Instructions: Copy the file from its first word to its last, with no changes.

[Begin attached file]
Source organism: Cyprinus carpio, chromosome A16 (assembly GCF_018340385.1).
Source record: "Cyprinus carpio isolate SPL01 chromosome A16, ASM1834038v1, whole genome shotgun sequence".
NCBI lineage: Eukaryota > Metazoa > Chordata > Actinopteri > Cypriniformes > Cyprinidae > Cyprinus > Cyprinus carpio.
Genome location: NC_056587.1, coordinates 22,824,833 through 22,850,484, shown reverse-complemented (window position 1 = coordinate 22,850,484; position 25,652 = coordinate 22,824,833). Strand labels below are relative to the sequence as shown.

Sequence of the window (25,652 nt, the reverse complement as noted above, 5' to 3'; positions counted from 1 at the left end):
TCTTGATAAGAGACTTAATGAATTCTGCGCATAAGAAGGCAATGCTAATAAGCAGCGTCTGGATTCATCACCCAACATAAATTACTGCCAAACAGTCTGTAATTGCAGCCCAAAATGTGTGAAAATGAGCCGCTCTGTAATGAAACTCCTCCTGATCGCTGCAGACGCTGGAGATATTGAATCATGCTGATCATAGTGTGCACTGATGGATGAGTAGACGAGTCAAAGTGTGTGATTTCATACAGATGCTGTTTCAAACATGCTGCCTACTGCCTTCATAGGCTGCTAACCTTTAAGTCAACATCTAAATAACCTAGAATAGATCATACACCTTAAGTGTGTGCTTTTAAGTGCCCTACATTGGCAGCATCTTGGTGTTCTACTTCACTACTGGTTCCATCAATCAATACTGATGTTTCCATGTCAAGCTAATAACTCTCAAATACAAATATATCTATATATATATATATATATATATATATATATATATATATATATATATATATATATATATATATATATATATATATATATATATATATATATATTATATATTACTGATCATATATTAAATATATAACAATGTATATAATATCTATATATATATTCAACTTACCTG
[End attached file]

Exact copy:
Source organism: Cyprinus carpio, chromosome A16 (assembly GCF_018340385.1).
Source record: "Cyprinus carpio isolate SPL01 chromosome A16, ASM1834038v1, whole genome shotgun sequence".
NCBI lineage: Eukaryota > Metazoa > Chordata > Actinopteri > Cypriniformes > Cyprinidae > Cyprinus > Cyprinus carpio.
Genome location: NC_056587.1, coordinates 22,824,833 through 22,850,484, shown reverse-complemented (window position 1 = coordinate 22,850,484; position 25,652 = coordinate 22,824,833). Strand labels below are relative to the sequence as shown.

Sequence of the window (25,652 nt, the reverse complement as noted above, 5' to 3'; positions counted from 1 at the left end):
TCTTGATAAGAGACTTAATGAATTCTGCGCATAAGAAGGCAATGCTAATAAGCAGCGTCTGGATTCATCACCCAACATAAATTACTGCCAAACAGTCTGTAATTGCAGCCCAAAATGTGTGAAAATGAGCCGCTCTGTAATGAAACTCCTCCTGATCGCTGCAGACGCTGGAGATATTGAATCATGCTGATCATAGTGTGCACTGATGGATGAGTAGACGAGTCAAAGTGTGTGATTTCATACAGATGCTGTTTCAAACATGCTGCCTACTGCCTTCATAGGCTGCTAACCTTTAAGTCAACATCTAAATAACCTAGAATAGATCATACACCTTAAGTGTGTGCTTTTAAGTGCCCTACATTGGCAGCATCTTGGTGTTCTACTTCACTACTGGTTCCATCAATCAATACTGATGTTTCCATGTCAAGCTAATAACTCTCAAATACAAATATATCTATATATATATATATATATATATATATATATATATATATATATATATATATATATATATATATATATATATATATATATATATATATATATATTATATATTACTGATCATATATTAAATATATAACAATGTATATAATATCTATATATATATTCAACTTACCTG